Kiran Mathur Mohammed & Justin Ram
Caribbean countries must join forces now to buy 20 million vaccine doses for the entire region, or the pandemic will continue to devastate our lives and economies for another two years.
There are 18.5 million people in Caricom. To achieve herd immunity: we must buy enough for 90 per cent of our population, plus spillage and usage, as well as hold some for future use. That means ordering at least 150 per cent of what we need: at least 19.4 million vaccines.
To save lives and prevent hospitals from being overwhelmed, Caribbean countries have imposed lockdowns, border closures, restricted movements and quarantines for almost a year. These, alongside our own physical distancing we have adopted ourselves – necessary to protect against the virus – have resulted in job losses, school closures, and triggered domestic violence, abuse and mental health crises.
We must escape from this constant, crippling cycle of lockdowns and fear, and get people back to work so we can start adjusting to our new post-covid19 lives.
The vaccine is the only way. Governments have accessed vaccines through a global vaccine programme for developing countries called Covax. Individual countries have also started some bilateral discussions with vaccine providers already approved by the WHO. This is good.
But even those governments have recognised that it will take far too long. By the time a vaccine is WHO-approved, its manufacturers are immediately flooded with orders. Distributors in Mexico have said that AstraZeneca, for example, has said that nothing will be available to them until mid-2022.
There is huge competition to obtain vaccines and the simple market reality is that smaller players have less clout. Counterintuitively, it is actually easier to procure a larger order than a smaller one.
We will only land vaccines and achieve herd immunity in the next few months if Caricom pre-orders vaccines now from candidates whose WHO approval is expected in the next month or two. Large numbers of other countries are already taking this approach. We must do so or we will end up living like this until 2023.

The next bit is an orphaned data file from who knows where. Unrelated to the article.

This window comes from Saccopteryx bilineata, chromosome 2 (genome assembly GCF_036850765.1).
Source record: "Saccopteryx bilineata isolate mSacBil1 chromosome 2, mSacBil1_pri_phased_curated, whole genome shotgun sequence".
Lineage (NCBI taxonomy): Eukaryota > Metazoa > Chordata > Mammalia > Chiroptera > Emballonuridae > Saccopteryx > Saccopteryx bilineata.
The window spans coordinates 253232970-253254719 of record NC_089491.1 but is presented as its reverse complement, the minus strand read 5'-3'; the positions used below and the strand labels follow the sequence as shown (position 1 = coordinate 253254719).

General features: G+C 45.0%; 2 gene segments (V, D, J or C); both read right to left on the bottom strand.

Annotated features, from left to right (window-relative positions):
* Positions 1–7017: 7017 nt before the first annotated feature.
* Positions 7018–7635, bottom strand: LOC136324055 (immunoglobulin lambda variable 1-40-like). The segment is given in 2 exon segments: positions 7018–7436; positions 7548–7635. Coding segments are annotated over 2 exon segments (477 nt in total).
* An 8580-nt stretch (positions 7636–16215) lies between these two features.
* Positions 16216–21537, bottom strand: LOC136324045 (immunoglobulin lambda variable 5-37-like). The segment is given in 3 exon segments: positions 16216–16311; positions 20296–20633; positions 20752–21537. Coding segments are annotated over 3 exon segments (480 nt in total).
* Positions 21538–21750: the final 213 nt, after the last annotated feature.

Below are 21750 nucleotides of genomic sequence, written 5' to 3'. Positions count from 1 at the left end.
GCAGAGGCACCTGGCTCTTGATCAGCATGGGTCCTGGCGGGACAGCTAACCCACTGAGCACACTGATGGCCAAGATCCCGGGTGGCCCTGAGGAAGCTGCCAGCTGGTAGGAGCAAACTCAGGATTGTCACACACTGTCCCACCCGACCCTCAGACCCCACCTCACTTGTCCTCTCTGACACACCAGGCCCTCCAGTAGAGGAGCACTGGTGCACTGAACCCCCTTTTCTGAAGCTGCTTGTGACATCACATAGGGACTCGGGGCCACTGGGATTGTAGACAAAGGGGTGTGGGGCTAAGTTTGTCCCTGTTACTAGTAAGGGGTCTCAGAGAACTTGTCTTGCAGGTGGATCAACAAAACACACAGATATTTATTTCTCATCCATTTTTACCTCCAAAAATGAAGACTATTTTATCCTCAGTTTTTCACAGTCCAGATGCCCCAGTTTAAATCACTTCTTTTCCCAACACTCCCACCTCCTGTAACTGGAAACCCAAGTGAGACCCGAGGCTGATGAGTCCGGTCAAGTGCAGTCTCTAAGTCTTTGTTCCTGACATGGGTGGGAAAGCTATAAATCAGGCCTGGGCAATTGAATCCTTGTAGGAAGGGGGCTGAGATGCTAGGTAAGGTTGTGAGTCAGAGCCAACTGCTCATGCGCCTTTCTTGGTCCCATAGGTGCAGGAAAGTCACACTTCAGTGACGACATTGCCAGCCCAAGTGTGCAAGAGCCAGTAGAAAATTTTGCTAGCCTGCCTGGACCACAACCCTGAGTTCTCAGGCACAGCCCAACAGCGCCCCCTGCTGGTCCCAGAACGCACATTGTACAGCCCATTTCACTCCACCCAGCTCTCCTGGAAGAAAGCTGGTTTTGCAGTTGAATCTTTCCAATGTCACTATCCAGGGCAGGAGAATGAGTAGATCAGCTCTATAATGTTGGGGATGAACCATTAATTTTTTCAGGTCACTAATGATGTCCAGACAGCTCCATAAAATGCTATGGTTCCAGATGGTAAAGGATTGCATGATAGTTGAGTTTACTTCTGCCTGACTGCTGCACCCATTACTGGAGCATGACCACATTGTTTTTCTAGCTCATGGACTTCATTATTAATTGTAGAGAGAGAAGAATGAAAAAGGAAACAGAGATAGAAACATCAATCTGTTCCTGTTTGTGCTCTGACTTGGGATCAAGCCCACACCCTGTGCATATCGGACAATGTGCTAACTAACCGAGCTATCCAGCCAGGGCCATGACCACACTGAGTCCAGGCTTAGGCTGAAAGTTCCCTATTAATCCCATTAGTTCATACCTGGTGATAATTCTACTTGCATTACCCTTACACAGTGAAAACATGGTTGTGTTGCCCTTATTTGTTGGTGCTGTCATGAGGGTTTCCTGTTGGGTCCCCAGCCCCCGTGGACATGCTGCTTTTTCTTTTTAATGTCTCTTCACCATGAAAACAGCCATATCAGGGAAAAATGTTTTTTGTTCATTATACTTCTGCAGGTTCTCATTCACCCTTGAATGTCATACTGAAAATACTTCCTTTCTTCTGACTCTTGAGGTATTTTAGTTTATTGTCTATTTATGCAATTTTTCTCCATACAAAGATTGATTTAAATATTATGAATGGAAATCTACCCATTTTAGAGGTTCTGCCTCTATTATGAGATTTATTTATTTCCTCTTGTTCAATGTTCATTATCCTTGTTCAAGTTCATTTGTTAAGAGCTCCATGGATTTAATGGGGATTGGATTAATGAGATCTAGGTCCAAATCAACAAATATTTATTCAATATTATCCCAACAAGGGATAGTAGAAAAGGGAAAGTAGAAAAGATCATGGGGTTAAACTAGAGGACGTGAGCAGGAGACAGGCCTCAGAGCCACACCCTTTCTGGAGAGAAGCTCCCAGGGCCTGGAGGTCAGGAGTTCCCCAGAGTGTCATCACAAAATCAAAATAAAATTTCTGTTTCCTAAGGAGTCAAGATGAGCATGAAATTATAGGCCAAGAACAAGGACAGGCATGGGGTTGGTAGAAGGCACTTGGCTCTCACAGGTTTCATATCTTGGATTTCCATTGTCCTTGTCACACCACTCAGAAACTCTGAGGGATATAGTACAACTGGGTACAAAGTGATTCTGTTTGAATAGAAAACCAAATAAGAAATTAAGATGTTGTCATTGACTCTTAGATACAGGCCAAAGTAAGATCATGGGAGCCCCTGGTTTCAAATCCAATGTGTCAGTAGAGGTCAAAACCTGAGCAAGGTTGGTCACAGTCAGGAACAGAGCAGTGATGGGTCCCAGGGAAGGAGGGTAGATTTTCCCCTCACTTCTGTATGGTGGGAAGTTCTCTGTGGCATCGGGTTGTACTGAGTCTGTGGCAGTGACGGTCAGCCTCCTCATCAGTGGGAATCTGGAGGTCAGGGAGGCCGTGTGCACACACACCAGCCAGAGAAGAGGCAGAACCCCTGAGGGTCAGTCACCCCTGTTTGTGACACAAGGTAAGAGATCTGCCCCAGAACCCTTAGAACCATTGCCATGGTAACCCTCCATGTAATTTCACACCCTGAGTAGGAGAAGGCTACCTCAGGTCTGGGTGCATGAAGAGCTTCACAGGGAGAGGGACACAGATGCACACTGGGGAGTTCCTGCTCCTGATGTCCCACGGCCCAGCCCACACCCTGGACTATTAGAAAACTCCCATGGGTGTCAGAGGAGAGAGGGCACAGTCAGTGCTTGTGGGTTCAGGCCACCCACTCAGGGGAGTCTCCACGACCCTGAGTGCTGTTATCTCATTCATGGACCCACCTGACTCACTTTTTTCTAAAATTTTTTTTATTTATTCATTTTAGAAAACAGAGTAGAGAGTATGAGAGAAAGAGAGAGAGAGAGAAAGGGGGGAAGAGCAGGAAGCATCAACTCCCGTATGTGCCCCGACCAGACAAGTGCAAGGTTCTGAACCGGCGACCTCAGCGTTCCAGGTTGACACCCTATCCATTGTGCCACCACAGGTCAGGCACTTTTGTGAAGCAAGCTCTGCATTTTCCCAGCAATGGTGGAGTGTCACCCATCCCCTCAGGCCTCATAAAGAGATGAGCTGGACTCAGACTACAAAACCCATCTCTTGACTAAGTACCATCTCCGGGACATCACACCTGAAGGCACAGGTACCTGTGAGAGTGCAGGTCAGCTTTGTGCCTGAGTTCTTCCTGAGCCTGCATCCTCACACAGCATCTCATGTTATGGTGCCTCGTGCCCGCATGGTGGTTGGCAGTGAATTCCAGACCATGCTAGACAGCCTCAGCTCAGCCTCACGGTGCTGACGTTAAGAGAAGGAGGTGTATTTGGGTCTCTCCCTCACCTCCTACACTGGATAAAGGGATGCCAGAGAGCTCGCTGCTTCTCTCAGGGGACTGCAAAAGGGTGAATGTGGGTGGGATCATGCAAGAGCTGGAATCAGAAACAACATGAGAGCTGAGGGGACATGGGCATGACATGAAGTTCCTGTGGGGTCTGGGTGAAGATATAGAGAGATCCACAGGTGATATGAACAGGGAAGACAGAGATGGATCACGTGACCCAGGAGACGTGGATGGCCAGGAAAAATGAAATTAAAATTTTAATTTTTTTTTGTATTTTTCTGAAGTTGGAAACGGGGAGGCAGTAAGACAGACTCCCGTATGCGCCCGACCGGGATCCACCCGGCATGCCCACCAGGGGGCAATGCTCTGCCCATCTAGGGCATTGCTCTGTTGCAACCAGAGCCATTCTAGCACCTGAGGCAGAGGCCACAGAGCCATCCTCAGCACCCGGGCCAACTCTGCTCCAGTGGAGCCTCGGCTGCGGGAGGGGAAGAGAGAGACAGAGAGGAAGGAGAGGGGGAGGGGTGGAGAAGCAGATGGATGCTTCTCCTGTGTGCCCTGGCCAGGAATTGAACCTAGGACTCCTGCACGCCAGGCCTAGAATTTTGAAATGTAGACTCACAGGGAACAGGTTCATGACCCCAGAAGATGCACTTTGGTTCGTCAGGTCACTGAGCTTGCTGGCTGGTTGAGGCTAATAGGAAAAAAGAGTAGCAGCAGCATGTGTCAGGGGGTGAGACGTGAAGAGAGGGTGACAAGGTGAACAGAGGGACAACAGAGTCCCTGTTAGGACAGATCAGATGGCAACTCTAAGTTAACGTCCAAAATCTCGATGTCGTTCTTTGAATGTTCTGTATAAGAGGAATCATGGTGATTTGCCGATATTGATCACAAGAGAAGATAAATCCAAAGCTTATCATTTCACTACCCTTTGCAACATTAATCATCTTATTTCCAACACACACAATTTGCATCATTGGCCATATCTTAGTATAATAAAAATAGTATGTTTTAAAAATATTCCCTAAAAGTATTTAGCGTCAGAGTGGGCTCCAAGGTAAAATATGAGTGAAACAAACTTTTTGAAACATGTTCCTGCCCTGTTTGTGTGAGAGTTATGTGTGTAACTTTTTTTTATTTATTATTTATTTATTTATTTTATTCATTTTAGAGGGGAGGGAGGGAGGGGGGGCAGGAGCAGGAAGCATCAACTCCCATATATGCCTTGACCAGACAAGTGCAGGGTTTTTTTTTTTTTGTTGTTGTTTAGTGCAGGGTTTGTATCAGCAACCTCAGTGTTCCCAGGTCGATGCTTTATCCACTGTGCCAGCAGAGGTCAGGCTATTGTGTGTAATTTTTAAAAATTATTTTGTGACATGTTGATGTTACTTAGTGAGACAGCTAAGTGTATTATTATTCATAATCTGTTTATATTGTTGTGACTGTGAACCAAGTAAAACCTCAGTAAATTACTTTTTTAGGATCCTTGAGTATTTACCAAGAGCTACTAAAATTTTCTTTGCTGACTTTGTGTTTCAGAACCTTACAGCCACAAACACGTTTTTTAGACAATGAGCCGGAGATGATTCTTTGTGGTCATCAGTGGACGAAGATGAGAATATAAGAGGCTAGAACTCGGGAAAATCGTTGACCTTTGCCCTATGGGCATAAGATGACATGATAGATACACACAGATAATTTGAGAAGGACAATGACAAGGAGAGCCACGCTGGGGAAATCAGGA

Taken together on average, we are not poor countries. We can afford this.
The population of Caricom is about 18.5 million, with a total annual GDP of approximately US$91.5 billion. If we assume that Covax will provide enough vaccines for 20 per cent of our population in 2021, and that we need to vaccinate 90 per cent of our population, that means 13 million people still need to be vaccinated. Multiplied by 150 per cent, that makes 19.4 million vaccines.
With vaccines ranging between US$4 and US$37 per dose and with most vaccines requiring two doses, if we take the median price of US$21 per dose multiplied by two doses and we add 30 per cent for transport, storage, and the cost of procurement, the total cost to inoculate one person is about US$55.
US$55 multiplied by 19.4 million people is just over US$1 billion, or 1.2 per cent of total Caribbean GDP.
How should this cost be allocated? The fairest allocation might seem to be by population size.
However, this would leave the poorest country in Caricom, Haiti, with the largest bill of about US$652 million, because it is the country with the biggest population.
A better allocation formula would be by share of GDP, to spread the burden. Traditionally the Caribbean has supported multilateralism and fairness, principles that Caribbean citizens should all be proud of. TT’s bill under this would be US$251 million, just 3.4 per cent of its national budget. Jamaica’s would be less – US$182 million– while Barbados and Guyana would pay US$64 million each.
This is a vast return, considering covid19 cost TT alone a conservative US$1.3 billion last year alone.
To finance this, Caricom countries can collectively raise a bond for US$1 billion and split the repayments bond between countries, based on their share of GDP. Bond repayments can also be funded by, for example, an increase in common external tariff (CET) rates on certain products, incentivising local industries.
According to an editorial in the Economist magazine: "the countries that have done well with covid19 are most aware that the world is a competitive place." In the Caribbean, we must recognise this reality as well.
Our most important competitive asset, whether it be for nation-building, commerce or sport, is human capital. Our people’s welfare must come before every other priority. Caricom must come together and act now.
Kiran Mathur Mohammed is an economist and co-founder of medl, an IDB lab-backed social impact health tech company. Justin Ram is an economist and consultant, and the former director of economics at the Caribbean Development Bank.
Table compiled by
Justin Ram, economist, former director of economics at the Caribbean Development Bank.